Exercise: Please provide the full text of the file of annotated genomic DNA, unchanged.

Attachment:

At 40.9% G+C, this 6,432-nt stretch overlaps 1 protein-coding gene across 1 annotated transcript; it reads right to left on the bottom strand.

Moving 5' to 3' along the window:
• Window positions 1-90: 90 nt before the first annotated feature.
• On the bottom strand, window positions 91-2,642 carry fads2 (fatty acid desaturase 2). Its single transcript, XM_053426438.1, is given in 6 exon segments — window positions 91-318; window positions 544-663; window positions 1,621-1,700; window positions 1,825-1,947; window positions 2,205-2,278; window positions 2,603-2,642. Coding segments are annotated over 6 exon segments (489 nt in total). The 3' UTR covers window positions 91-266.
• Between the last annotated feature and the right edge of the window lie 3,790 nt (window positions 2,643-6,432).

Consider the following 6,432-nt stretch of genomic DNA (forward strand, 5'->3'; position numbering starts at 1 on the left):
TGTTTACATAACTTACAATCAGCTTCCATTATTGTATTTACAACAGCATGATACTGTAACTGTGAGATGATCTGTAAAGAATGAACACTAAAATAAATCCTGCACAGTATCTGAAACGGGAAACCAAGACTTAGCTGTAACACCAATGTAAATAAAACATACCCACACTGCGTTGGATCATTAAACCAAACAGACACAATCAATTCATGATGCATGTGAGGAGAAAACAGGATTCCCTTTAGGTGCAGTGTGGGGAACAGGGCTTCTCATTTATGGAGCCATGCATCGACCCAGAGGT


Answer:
At 40.9% G+C, this 6,432-nt stretch overlaps 1 protein-coding gene across 1 annotated transcript; it reads right to left on the bottom strand.

Moving 5' to 3' along the window:
• Window positions 1-90: 90 nt before the first annotated feature.
• On the bottom strand, window positions 91-2,642 carry fads2 (fatty acid desaturase 2). Its single transcript, XM_053426438.1, is given in 6 exon segments — window positions 91-318; window positions 544-663; window positions 1,621-1,700; window positions 1,825-1,947; window positions 2,205-2,278; window positions 2,603-2,642. Coding segments are annotated over 6 exon segments (489 nt in total). The 3' UTR covers window positions 91-266.
• Between the last annotated feature and the right edge of the window lie 3,790 nt (window positions 2,643-6,432).

Consider the following 6,432-nt stretch of genomic DNA (forward strand, 5'->3'; position numbering starts at 1 on the left):
TGTTTACATAACTTACAATCAGCTTCCATTATTGTATTTACAACAGCATGATACTGTAACTGTGAGATGATCTGTAAAGAATGAACACTAAAATAAATCCTGCACAGTATCTGAAACGGGAAACCAAGACTTAGCTGTAACACCAATGTAAATAAAACATACCCACACTGCGTTGGATCATTAAACCAAACAGACACAATCAATTCATGATGCATGTGAGGAGAAAACAGGATTCCCTTTAGGTGCAGTGTGGGGAACAGGGCTTCTCATTTATGGAGCCATGCATCGACCCAGAGGT